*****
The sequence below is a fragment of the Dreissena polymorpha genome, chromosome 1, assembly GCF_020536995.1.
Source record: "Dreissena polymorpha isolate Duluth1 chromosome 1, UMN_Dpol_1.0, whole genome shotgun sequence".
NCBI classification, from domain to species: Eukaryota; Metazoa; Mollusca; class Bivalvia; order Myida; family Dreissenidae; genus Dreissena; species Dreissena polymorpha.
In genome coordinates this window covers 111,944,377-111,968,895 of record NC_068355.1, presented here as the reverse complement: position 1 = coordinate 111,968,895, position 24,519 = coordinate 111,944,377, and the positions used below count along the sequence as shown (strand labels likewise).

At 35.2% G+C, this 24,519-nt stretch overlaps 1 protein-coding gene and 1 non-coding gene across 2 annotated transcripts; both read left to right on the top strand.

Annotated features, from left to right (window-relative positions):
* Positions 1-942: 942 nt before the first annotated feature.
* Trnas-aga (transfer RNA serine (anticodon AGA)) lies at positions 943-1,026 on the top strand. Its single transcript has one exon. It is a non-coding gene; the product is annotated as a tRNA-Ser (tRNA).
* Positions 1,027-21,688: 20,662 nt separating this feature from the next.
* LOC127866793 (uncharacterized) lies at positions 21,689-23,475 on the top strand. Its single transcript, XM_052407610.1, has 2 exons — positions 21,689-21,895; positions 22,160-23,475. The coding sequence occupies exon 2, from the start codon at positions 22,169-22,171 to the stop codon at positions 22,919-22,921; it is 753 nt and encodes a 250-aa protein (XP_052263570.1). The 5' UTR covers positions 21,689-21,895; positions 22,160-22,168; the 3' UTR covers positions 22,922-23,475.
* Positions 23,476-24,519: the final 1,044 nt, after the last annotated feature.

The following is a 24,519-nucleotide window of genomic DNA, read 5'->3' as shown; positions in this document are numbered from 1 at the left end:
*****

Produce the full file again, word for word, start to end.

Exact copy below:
The sequence below is a fragment of the Dreissena polymorpha genome, chromosome 1, assembly GCF_020536995.1.
Source record: "Dreissena polymorpha isolate Duluth1 chromosome 1, UMN_Dpol_1.0, whole genome shotgun sequence".
NCBI classification, from domain to species: Eukaryota; Metazoa; Mollusca; class Bivalvia; order Myida; family Dreissenidae; genus Dreissena; species Dreissena polymorpha.
In genome coordinates this window covers 111,944,377-111,968,895 of record NC_068355.1, presented here as the reverse complement: position 1 = coordinate 111,968,895, position 24,519 = coordinate 111,944,377, and the positions used below count along the sequence as shown (strand labels likewise).

At 35.2% G+C, this 24,519-nt stretch overlaps 1 protein-coding gene and 1 non-coding gene across 2 annotated transcripts; both read left to right on the top strand.

Annotated features, from left to right (window-relative positions):
* Positions 1-942: 942 nt before the first annotated feature.
* Trnas-aga (transfer RNA serine (anticodon AGA)) lies at positions 943-1,026 on the top strand. Its single transcript has one exon. It is a non-coding gene; the product is annotated as a tRNA-Ser (tRNA).
* Positions 1,027-21,688: 20,662 nt separating this feature from the next.
* LOC127866793 (uncharacterized) lies at positions 21,689-23,475 on the top strand. Its single transcript, XM_052407610.1, has 2 exons — positions 21,689-21,895; positions 22,160-23,475. The coding sequence occupies exon 2, from the start codon at positions 22,169-22,171 to the stop codon at positions 22,919-22,921; it is 753 nt and encodes a 250-aa protein (XP_052263570.1). The 5' UTR covers positions 21,689-21,895; positions 22,160-22,168; the 3' UTR covers positions 22,922-23,475.
* Positions 23,476-24,519: the final 1,044 nt, after the last annotated feature.

The following is a 24,519-nucleotide window of genomic DNA, read 5'->3' as shown; positions in this document are numbered from 1 at the left end: